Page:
It was a declaration of war that Rome could not leave unanswered. The resonance of the event was enormous despite the fact that Luther, from the pulpit and the classrooms, tried in vain to soften the situation he had created by appealing to a traditional doctrine accepted in the Church, according to which the nullity of indulgences was accepted to save souls, since this prerogative only belonged to God. The Dominicans, in charge of the Inquisition, denounced Luther before Rome, for which he was ordered, the following year, to appear in the Eternal City to answer the charges that had been formulated against him. Luther displayed great cunning and managed to involve the political power in the dispute by asking Prince Frederick the Wise, Elector of Saxony,

Pope Leo X

In the month of October 1518, Luther went to the city of Augsburg to discuss his position with the papal legate Cayetano de Vio, who had in his possession a brief from the pontiff Leo X by which Luther had to publicly retract his serious errors or, otherwise, be taken to Rome arrested. Under the political protection of Prince Frederick, Luther prolonged his discussion with the papal legate for four days without either party giving up their respective positions. And not only did he not recant, but he starred in a shouting match with the cardinal. The cardinal would affirm: «I don’t want any more dealings with that animal. He has glaring eyes and puzzling reasoning. Luther hardened his position by stating that the infallibility of the Holy Scriptures was above that of the pontiff himself.

After leaving Augsburg unscathed, Luther sent out an appeal under the title From the misinformed pope to the best-informed pope, in which he appealed to a council chaired by the pope to express his reformist ideas. Since his safe retirement from Wittenberg, Luther managed to gather a kind of minor council in the city of Leipzig, held between June 27 and July 16, 1519, in which Luther affirmed that although the desired council did not give him the reason, he would not retract, since he was subject to the only legitimate authority, that of the Holy Scriptures.

Leon X’s response was immediate. On June 15, 1520, the pope sent Luther the bull Exsurge Domine by which he ordered him for the last time to recant under penalty of ex-communication. After a futile attempt to address the pontiff so that he could celebrate the long-awaited council, Luther solemnly burned the bull together with a copy of the Corpus Juris Canonici in the presence of students and citizens of Wittenberg (December 10, 1520), and replied to the pope with the libel Against the execrable bull of the Antichrist. With such an act, Luther symbolically expressed his total break with the Church of Rome.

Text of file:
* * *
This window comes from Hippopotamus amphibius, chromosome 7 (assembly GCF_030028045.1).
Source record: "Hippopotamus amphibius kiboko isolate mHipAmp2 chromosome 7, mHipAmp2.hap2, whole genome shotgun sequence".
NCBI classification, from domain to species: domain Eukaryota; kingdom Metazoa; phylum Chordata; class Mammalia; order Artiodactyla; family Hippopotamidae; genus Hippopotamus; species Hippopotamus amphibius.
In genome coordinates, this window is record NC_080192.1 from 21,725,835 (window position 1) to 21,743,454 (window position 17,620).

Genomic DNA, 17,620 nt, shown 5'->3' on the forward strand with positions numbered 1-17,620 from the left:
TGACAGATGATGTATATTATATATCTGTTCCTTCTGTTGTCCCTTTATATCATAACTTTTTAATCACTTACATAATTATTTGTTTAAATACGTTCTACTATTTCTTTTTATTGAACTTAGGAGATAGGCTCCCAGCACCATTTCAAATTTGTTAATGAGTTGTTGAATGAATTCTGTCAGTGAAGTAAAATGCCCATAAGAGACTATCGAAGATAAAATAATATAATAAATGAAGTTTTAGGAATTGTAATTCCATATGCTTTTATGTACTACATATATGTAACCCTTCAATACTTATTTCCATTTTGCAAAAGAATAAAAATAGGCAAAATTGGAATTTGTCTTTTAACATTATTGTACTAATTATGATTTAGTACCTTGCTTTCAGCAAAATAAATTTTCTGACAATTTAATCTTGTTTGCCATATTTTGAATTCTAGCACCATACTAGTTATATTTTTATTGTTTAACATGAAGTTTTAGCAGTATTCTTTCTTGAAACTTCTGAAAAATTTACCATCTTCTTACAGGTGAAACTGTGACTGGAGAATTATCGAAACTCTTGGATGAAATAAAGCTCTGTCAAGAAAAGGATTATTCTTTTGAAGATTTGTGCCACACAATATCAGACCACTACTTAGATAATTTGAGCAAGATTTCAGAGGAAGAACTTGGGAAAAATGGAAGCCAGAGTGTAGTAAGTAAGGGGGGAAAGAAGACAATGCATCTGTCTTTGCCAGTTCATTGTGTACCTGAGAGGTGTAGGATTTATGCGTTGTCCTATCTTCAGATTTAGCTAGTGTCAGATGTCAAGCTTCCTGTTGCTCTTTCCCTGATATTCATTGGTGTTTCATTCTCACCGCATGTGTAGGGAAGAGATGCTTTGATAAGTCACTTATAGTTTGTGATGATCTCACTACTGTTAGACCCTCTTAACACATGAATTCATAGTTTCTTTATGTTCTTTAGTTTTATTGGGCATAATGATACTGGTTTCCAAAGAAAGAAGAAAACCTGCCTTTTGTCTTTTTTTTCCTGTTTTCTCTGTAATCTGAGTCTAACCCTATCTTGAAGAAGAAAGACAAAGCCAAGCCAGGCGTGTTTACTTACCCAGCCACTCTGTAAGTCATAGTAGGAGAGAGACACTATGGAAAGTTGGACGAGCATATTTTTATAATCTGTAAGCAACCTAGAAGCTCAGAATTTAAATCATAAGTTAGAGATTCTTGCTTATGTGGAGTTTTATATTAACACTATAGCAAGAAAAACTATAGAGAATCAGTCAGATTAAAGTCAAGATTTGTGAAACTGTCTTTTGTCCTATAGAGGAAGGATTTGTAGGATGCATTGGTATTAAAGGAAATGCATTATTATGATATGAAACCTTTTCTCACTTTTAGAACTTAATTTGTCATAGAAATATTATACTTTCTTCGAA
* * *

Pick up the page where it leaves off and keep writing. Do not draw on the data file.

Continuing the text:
Luther burns the papal bull

On January 3, 1521, Leo X drew up the bull Decet Romanum Pontificem, by which Luther was definitively excommunicated. According to Ecclesiastical Law, the ecclesiastical excommunication had to be carried out by the secular arm, a task that fell on the newly elected emperor, Carlos V of Germany and I of Spain. The emperor took advantage of the meeting of the courts in the city of Worms, in April 1521, to summon Luther, where he was intimidated into recanting, but the wayward Augustinian monk remained stubborn in his heterodoxy and confronted all the dignitaries imperialists and ecclesiastics gathered there against him, fully convinced that the same fate awaited him as Jan Hus.

Charles V, pressured by the unstable political situation in Germany and by the fame and prestige that the heretical monk had already acquired, limited himself to prohibiting the practice of the new faith and declaring Luther and his follower’s outlaws. Subsequent efforts to change Luther’s mind proved futile. On May 26, Charles V signed the Edict of Worms; in it he ratified the sanction of exile for Luther and ordered the burning of all his writings.

Luther at the Diet of Worms

Precisely, the year before the conviction, Luther had brought to light, in German and aided by the powerful propaganda machine that turned out to be the printing press, his three fundamental works: The Freedom of Christianity , undoubtedly his best elaborated and written, in which he clearly outlined the pillar on which the new religion was based, salvation by faith in Christ; Appeal to the Christian Nobility of the German nation, in which he invited the nobility to assume their role as protector of the people and to join the Lutheran cause, in addition to instituting the three basic evangelical principles of Protestantism (universal priesthood, intelligibility of the Holy Scriptures and responsibility of all the faithful in the Church government); and, finally, The Babylonian Captivity of the Church , a work for theologians in which he rigorously analyzed the perversion process to which the sacraments had arrived, of which, according to him, only two should subsist, baptism and dinner (discarding transubstantiation). With these three works, Luther prepared his battle line at the same time that he laid the first foundations of a future evangelical Church.